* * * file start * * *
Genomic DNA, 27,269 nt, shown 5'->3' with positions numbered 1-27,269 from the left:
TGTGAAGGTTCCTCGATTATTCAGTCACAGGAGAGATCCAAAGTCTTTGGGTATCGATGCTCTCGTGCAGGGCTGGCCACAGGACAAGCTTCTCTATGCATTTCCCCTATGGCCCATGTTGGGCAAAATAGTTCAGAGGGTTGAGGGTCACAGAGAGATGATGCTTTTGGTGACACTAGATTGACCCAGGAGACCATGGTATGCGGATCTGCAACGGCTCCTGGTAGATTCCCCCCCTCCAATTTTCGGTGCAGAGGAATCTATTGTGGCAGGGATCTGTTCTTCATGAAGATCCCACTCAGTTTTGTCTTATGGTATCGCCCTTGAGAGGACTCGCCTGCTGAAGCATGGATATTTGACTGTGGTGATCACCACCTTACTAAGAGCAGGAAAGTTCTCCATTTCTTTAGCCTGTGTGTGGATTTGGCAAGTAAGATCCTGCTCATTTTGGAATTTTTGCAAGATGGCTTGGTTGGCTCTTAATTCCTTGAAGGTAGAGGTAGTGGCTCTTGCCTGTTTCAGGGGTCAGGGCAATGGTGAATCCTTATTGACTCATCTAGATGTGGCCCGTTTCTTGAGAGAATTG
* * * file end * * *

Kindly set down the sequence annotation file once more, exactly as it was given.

Genomic DNA, 27,269 nt, shown 5'->3' with positions numbered 1-27,269 from the left:
TGTGAAGGTTCCTCGATTATTCAGTCACAGGAGAGATCCAAAGTCTTTGGGTATCGATGCTCTCGTGCAGGGCTGGCCACAGGACAAGCTTCTCTATGCATTTCCCCTATGGCCCATGTTGGGCAAAATAGTTCAGAGGGTTGAGGGTCACAGAGAGATGATGCTTTTGGTGACACTAGATTGACCCAGGAGACCATGGTATGCGGATCTGCAACGGCTCCTGGTAGATTCCCCCCCTCCAATTTTCGGTGCAGAGGAATCTATTGTGGCAGGGATCTGTTCTTCATGAAGATCCCACTCAGTTTTGTCTTATGGTATCGCCCTTGAGAGGACTCGCCTGCTGAAGCATGGATATTTGACTGTGGTGATCACCACCTTACTAAGAGCAGGAAAGTTCTCCATTTCTTTAGCCTGTGTGTGGATTTGGCAAGTAAGATCCTGCTCATTTTGGAATTTTTGCAAGATGGCTTGGTTGGCTCTTAATTCCTTGAAGGTAGAGGTAGTGGCTCTTGCCTGTTTCAGGGGTCAGGGCAATGGTGAATCCTTATTGACTCATCTAGATGTGGCCCGTTTCTTGAGAGAATTG